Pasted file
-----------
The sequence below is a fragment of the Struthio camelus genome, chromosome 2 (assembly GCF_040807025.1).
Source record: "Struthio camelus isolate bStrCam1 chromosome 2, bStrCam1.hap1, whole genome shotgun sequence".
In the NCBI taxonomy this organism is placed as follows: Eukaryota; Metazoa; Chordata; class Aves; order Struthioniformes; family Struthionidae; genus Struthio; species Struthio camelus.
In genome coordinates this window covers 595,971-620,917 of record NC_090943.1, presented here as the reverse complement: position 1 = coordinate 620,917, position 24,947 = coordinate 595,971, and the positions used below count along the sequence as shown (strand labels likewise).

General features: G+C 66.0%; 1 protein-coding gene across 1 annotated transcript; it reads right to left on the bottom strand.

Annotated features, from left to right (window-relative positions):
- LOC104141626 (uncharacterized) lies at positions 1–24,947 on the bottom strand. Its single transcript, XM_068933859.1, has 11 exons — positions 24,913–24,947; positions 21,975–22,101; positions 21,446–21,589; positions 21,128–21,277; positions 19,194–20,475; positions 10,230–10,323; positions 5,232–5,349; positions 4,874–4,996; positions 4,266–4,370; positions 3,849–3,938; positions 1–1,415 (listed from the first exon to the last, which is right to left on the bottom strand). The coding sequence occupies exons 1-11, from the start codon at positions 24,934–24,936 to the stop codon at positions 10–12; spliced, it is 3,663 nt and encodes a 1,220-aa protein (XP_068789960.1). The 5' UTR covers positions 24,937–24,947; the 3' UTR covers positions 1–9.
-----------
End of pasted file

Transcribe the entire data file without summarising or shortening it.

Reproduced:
The sequence below is a fragment of the Struthio camelus genome, chromosome 2 (assembly GCF_040807025.1).
Source record: "Struthio camelus isolate bStrCam1 chromosome 2, bStrCam1.hap1, whole genome shotgun sequence".
In the NCBI taxonomy this organism is placed as follows: Eukaryota; Metazoa; Chordata; class Aves; order Struthioniformes; family Struthionidae; genus Struthio; species Struthio camelus.
In genome coordinates this window covers 595,971-620,917 of record NC_090943.1, presented here as the reverse complement: position 1 = coordinate 620,917, position 24,947 = coordinate 595,971, and the positions used below count along the sequence as shown (strand labels likewise).

General features: G+C 66.0%; 1 protein-coding gene across 1 annotated transcript; it reads right to left on the bottom strand.

Annotated features, from left to right (window-relative positions):
- LOC104141626 (uncharacterized) lies at positions 1–24,947 on the bottom strand. Its single transcript, XM_068933859.1, has 11 exons — positions 24,913–24,947; positions 21,975–22,101; positions 21,446–21,589; positions 21,128–21,277; positions 19,194–20,475; positions 10,230–10,323; positions 5,232–5,349; positions 4,874–4,996; positions 4,266–4,370; positions 3,849–3,938; positions 1–1,415 (listed from the first exon to the last, which is right to left on the bottom strand). The coding sequence occupies exons 1-11, from the start codon at positions 24,934–24,936 to the stop codon at positions 10–12; spliced, it is 3,663 nt and encodes a 1,220-aa protein (XP_068789960.1). The 5' UTR covers positions 24,937–24,947; the 3' UTR covers positions 1–9.